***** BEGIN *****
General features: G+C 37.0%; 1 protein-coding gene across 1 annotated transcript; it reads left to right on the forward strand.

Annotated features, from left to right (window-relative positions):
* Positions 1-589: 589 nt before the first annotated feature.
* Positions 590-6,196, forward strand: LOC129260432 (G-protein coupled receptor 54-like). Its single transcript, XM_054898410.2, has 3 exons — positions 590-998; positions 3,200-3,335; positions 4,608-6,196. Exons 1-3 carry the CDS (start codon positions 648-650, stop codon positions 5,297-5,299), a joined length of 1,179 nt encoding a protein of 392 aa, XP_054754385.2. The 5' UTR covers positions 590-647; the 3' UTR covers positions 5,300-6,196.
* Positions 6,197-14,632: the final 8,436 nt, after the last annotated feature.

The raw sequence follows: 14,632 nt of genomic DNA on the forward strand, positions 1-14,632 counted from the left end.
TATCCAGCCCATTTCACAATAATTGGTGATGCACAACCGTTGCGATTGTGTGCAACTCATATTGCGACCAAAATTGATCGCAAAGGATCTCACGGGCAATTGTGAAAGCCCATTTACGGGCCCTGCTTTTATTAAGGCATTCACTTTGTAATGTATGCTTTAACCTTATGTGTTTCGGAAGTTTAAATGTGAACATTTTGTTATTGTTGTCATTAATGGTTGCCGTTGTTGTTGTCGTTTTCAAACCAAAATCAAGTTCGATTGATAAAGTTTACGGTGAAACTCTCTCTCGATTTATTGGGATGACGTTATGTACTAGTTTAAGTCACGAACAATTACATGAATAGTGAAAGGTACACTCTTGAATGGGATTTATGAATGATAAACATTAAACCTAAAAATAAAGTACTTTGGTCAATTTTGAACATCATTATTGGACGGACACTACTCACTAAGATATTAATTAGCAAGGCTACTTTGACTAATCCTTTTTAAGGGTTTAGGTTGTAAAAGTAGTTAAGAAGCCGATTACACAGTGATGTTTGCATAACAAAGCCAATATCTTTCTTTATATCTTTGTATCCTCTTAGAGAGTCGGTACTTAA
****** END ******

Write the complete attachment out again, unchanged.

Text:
General features: G+C 37.0%; 1 protein-coding gene across 1 annotated transcript; it reads left to right on the forward strand.

Annotated features, from left to right (window-relative positions):
* Positions 1-589: 589 nt before the first annotated feature.
* Positions 590-6,196, forward strand: LOC129260432 (G-protein coupled receptor 54-like). Its single transcript, XM_054898410.2, has 3 exons — positions 590-998; positions 3,200-3,335; positions 4,608-6,196. Exons 1-3 carry the CDS (start codon positions 648-650, stop codon positions 5,297-5,299), a joined length of 1,179 nt encoding a protein of 392 aa, XP_054754385.2. The 5' UTR covers positions 590-647; the 3' UTR covers positions 5,300-6,196.
* Positions 6,197-14,632: the final 8,436 nt, after the last annotated feature.

The raw sequence follows: 14,632 nt of genomic DNA on the forward strand, positions 1-14,632 counted from the left end.
TATCCAGCCCATTTCACAATAATTGGTGATGCACAACCGTTGCGATTGTGTGCAACTCATATTGCGACCAAAATTGATCGCAAAGGATCTCACGGGCAATTGTGAAAGCCCATTTACGGGCCCTGCTTTTATTAAGGCATTCACTTTGTAATGTATGCTTTAACCTTATGTGTTTCGGAAGTTTAAATGTGAACATTTTGTTATTGTTGTCATTAATGGTTGCCGTTGTTGTTGTCGTTTTCAAACCAAAATCAAGTTCGATTGATAAAGTTTACGGTGAAACTCTCTCTCGATTTATTGGGATGACGTTATGTACTAGTTTAAGTCACGAACAATTACATGAATAGTGAAAGGTACACTCTTGAATGGGATTTATGAATGATAAACATTAAACCTAAAAATAAAGTACTTTGGTCAATTTTGAACATCATTATTGGACGGACACTACTCACTAAGATATTAATTAGCAAGGCTACTTTGACTAATCCTTTTTAAGGGTTTAGGTTGTAAAAGTAGTTAAGAAGCCGATTACACAGTGATGTTTGCATAACAAAGCCAATATCTTTCTTTATATCTTTGTATCCTCTTAGAGAGTCGGTACTTAA